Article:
Amplify current without modifying voltage

Thread Starter

Johnathan Crone

Joined Aug 29, 2018
2
Hi there,

I have a 3Vac signal which has a low current of around 50uA or so. I wish to amplify the current to a high enough level that it can drive a 32R load, probably around 250mA or higher. Any suggestions on the best way to go about this? My power supply (rails) are 5Vdc and -5Vdc. I have a LM386N-4 at my disposal but the limited voltage rails are posing a problem in trying to use it. I am willing to try a new component/design if anyone has a better suggestion.

Thanks.
 

-live wire-

Joined Dec 22, 2017
912
Is it 3VAC RMS or Peak? Either way, just look for a rail to rail CMOS power op amp. Look for an output of at least a few 100 mA. Rail to rail means it can go all the way to + or - of the supply. But what is the frequency? If it is high, you have to consider the slew rate and gain bandwidth product. Also, what is the waveform? Sine, triangle, square, or other?
 

Thread Starter

Johnathan Crone

Joined Aug 29, 2018
2
Is it 3VAC RMS or Peak? Either way, just look for a rail to rail CMOS power op amp. Look for an output of at least a few 100 mA. Rail to rail means it can go all the way to + or - of the supply. But what is the frequency? If it is high, you have to consider the slew rate and gain bandwidth product. Also, what is the waveform? Sine, triangle, square, or other?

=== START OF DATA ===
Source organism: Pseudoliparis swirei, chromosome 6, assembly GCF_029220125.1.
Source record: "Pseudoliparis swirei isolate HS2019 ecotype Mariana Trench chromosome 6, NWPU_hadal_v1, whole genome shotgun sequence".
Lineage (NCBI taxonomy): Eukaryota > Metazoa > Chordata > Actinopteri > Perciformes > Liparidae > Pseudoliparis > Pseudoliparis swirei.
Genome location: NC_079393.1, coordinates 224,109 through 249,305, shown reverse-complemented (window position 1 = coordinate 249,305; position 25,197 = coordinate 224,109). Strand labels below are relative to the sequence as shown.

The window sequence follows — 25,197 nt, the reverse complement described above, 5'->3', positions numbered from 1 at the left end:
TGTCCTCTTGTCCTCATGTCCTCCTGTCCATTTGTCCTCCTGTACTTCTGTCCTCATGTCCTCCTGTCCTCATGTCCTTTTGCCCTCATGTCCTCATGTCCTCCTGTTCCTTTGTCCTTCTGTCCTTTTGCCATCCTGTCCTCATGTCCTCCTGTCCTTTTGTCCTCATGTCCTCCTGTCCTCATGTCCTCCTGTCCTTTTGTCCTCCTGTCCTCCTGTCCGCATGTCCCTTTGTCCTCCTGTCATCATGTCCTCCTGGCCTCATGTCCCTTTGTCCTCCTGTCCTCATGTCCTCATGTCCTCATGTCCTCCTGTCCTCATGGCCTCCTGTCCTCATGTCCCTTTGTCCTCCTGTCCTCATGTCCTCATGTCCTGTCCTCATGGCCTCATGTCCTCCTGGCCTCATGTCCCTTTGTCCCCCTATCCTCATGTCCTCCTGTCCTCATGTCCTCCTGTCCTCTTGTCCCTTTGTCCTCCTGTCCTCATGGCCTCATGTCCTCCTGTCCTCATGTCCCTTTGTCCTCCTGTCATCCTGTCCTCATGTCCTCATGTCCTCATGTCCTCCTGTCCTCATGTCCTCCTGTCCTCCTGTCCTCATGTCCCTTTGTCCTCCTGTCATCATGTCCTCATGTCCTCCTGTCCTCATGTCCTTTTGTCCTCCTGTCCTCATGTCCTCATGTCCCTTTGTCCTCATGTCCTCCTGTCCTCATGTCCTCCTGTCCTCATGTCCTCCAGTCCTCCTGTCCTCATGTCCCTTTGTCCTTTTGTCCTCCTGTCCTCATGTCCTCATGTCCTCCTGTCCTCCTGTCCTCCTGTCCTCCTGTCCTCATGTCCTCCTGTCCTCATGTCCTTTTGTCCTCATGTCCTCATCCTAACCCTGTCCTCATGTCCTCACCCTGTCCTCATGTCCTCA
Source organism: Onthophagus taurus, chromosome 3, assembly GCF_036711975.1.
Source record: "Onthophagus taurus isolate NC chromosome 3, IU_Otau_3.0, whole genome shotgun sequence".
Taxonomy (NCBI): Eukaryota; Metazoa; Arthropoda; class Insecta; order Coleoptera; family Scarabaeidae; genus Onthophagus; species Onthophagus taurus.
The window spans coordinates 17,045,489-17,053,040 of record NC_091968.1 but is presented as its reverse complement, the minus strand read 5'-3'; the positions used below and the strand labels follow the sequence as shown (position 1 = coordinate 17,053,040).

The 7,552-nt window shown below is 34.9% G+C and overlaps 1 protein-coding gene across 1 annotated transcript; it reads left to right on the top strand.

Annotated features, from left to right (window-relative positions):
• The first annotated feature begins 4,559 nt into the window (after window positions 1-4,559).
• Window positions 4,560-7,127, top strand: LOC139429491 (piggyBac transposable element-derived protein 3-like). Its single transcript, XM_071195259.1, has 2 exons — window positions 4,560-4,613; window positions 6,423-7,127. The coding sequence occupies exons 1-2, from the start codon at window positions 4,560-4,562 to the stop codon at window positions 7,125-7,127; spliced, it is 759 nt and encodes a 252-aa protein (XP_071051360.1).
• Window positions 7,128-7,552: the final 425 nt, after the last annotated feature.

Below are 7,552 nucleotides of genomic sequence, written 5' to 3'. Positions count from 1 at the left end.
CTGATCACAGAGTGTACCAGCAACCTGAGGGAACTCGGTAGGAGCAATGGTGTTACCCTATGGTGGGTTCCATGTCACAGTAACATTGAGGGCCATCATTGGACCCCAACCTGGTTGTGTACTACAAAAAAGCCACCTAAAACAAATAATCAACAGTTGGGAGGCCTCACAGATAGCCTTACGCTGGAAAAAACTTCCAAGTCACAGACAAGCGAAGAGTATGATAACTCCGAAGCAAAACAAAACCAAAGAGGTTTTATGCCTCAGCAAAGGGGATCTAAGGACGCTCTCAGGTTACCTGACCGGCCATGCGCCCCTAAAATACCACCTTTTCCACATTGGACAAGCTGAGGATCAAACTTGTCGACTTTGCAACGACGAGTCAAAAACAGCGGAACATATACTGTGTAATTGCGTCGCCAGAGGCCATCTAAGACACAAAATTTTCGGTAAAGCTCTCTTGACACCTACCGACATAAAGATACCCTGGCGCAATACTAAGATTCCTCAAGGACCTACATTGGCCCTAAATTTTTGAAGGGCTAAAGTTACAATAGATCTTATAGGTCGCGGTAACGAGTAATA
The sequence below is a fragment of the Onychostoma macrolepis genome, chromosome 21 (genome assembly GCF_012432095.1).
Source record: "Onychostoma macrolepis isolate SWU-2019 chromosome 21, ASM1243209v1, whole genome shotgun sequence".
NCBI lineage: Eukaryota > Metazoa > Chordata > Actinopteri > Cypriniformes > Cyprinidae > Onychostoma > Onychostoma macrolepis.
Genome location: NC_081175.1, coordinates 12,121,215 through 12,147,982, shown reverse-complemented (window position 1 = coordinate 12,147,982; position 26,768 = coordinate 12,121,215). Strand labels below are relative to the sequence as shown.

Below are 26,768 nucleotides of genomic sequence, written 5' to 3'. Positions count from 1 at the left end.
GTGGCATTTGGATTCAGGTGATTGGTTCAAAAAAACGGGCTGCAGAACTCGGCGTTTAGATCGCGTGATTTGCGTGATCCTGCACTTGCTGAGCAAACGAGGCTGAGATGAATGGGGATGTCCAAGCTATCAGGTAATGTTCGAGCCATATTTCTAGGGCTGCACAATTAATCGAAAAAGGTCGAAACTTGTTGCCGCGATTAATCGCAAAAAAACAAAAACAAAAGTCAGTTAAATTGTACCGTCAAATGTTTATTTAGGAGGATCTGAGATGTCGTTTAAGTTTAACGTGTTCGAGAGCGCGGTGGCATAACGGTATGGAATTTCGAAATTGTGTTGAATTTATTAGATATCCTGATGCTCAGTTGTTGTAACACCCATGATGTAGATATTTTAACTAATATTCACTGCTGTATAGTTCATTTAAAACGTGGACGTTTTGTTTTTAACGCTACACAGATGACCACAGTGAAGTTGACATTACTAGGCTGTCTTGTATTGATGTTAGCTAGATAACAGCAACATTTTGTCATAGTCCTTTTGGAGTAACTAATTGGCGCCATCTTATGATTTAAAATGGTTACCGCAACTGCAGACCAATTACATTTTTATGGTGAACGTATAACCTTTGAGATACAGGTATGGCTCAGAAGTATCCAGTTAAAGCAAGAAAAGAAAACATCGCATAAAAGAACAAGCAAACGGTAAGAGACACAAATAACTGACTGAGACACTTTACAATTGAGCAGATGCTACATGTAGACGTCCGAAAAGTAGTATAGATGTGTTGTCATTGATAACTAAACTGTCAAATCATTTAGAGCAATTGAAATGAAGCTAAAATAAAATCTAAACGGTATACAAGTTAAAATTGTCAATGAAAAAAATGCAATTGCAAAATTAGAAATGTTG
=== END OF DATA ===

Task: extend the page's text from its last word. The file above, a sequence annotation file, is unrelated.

It's 3V amplitude sorry, so 6V peak-peak. The frequency of the input wave can vary from 1Hz up to 10kHz and the type of wave can be: sine, square, sawtooth, reverse sawtooth or triangle. Thanks, I'll have a look and see what components I can find.
 

ebp

Joined Feb 8, 2018
2,332
3 V into 32 ohms will result in a current of 94 mA. 5 V would yield 156 mA. If you want 250 mA into 32 ohms, you require voltage gain for a signal of 8 volts. Given the output swing of most power amp circuits, you would likely require supply rails of at least 10 volts for 8 V signal amplitude.

The waveforms described will require high bandwidth in the amplifier. It depends entirely on how accurately you want the waveforms to be reproduced, but a bandwidth of 100 kHz or more will likely be necessary.
 

-live wire-

Joined Dec 22, 2017
912
It's 3V amplitude sorry, so 6V peak-peak. The frequency of the input wave can vary from 1Hz up to 10kHz and the type of wave can be: sine, square, sawtooth, reverse sawtooth or triangle. Thanks, I'll have a look and see what components I can find.
You can never get a 100% true square, due to the slew rate. So think about how much it needs to look like a square. If there is a slew rate of x volts per μS, then the square wave will take 6V/x μ seconds. For a 10 kHz square wave, that's 50 μS per half cycle. So if the slew rate is just a few V per μS, then you will have some serious distortion. There are formulas for calculating the minimum slew rate for the other waveforms, but if you can easily handle a square wave, then you shouldn't have issues with other waveforms.

Additionally, if you want any sort of gain, you will need to have a high enough gain bandwidth product. GBP = gain * frequency.
 
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